info from agreculture Canada
Pruning trees and shrubs
The rule of thumb to follow when pruning trees and shrubs is: "If you have no good reason to prune, don't". Most trees and shrubs have a natural form to them and may do better and look better if left alone. Each kind of tree has its own characteristic shape or growth habit and when pruning, you should try to maintain that habit. There are times, though, when pruning must be done and proper procedures should be followed.
Reasons for pruning
- Pruning at planting time:
- just after transplanting, the tops should be pruned back to compensate for the loss of roots and to begin training the tree. This should not exceed one-third of the plants total top growth.
- to develop a strong framework to withstand winds, a tree should be pruned to a few strong limbs spaced well apart, up, down and around the trunk.
- to develop a shade tree with limbs coming off the trunk at a height greater than 1.6 to 2.4 metres, lower branches should be pruned off. Ideally pruning should be done over an extended period of time as the tree grows in height. If done all at once this can result in a weak, spindly tree that needs staking. If you are going to prune all at once it is best to prune those lower branches to short stubs. These stubs will eventually be removed. The short stubs act as sap drawers, putting out leafy shoots which manufacture food and draw up water and minerals resulting in a stouter, stronger trunk. These stubbed branches must be kept pruned back and can be removed completely after permanent scaffold branches (main crown) have been established.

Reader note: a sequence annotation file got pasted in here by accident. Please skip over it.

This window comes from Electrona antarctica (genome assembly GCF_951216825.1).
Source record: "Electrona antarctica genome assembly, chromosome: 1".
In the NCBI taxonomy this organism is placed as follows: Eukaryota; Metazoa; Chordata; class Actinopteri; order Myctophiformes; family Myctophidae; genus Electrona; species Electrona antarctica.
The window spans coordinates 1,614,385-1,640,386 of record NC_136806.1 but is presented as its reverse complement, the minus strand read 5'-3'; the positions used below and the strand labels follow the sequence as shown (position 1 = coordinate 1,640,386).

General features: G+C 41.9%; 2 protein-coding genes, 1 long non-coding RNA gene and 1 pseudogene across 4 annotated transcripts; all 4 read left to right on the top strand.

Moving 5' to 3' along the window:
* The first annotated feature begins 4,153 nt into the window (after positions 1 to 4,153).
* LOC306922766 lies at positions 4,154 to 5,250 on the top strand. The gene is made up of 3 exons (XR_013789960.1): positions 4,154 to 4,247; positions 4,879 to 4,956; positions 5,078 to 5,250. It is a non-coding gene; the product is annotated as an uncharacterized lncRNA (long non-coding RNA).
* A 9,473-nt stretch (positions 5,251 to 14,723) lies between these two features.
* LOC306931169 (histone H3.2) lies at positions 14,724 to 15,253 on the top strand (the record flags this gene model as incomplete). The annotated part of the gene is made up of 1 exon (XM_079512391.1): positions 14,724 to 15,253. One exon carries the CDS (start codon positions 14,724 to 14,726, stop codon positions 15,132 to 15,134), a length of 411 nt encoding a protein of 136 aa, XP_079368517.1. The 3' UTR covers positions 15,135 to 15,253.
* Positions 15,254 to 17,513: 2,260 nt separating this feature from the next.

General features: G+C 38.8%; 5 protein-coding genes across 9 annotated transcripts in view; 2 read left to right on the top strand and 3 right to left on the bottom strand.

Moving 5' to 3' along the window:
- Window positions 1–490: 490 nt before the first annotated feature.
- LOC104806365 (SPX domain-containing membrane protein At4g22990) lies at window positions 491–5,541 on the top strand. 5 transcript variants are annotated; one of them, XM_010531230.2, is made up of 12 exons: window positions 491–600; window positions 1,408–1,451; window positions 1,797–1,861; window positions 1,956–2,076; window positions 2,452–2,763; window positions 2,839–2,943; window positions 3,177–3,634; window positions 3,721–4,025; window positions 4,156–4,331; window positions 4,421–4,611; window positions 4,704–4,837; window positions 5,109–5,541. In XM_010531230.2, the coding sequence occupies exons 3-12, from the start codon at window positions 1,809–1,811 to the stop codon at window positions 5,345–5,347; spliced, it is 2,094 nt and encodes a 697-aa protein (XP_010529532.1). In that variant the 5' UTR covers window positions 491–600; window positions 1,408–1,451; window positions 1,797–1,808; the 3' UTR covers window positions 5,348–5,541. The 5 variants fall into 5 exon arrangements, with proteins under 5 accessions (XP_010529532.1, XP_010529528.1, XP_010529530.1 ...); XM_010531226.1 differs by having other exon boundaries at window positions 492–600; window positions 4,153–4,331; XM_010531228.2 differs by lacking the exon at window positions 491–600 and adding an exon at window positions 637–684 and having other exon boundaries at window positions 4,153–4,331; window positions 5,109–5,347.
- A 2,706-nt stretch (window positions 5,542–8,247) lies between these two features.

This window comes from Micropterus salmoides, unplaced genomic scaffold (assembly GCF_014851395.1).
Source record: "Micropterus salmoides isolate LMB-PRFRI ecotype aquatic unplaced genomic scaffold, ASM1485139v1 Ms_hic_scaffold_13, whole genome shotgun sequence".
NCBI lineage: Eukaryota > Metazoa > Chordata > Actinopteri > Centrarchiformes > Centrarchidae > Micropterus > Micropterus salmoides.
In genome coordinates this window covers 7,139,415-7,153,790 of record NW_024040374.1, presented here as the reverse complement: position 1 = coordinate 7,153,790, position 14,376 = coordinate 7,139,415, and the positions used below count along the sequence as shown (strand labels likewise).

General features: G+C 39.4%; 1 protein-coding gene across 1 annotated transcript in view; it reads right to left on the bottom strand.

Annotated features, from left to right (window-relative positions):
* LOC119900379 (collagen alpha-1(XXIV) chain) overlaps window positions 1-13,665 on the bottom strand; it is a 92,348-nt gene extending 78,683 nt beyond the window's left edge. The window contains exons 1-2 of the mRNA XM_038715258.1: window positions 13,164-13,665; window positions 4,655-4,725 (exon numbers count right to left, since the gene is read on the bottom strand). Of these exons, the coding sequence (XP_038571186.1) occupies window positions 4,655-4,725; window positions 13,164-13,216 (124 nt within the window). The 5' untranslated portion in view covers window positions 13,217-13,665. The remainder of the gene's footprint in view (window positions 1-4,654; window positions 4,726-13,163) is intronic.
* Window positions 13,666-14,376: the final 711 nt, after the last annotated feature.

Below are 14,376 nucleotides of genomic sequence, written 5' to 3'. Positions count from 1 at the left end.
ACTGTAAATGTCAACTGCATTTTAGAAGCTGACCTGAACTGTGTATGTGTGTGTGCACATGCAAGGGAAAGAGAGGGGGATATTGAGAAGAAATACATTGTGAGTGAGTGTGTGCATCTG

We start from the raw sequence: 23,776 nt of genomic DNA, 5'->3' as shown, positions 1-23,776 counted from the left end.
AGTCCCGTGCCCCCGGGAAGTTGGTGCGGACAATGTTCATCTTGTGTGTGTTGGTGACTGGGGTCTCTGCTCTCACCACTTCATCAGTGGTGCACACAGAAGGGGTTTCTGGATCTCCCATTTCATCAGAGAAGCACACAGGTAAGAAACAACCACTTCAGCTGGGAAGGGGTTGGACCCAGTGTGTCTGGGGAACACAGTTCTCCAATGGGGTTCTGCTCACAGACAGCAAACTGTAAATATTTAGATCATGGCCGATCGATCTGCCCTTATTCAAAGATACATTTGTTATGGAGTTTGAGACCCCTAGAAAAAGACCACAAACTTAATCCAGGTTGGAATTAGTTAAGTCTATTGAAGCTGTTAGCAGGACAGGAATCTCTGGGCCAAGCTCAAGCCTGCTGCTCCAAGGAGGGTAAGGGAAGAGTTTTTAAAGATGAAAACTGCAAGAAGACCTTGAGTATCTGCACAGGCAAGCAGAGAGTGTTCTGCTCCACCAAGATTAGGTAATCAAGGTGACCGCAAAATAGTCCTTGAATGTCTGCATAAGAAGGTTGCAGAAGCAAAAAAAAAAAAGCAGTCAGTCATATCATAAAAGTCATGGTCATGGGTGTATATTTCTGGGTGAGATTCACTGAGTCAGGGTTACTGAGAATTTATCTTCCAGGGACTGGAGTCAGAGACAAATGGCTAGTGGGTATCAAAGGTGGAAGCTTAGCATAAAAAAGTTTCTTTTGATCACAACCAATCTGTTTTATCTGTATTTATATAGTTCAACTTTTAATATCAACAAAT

- Tree health:
- prune to eliminate limbs with weak crotches that arise from the trunk at acute angles.
- prune to eliminate limbs that cross each other or compete for the same space in the trees crown.
- prune to eliminate dead and diseased branches to improve the appearance of the tree and prevent entrance and spread of diseases and insects.
- prune to revitalize older trees by pruning out part of the crown of the tree, reducing the leaf area that the root system has to supply. More vigorous growth results in the remaining branches.
- prune to increase air circulation through the tree both for the trees benefit and to increase air flow into the landscape. More sunlight gets through the tree which is beneficial for lawn growth below.
- dead, broken, weak or split branches, or low hanging branches which might be a hazard to people, vehicles or buildings should be removed.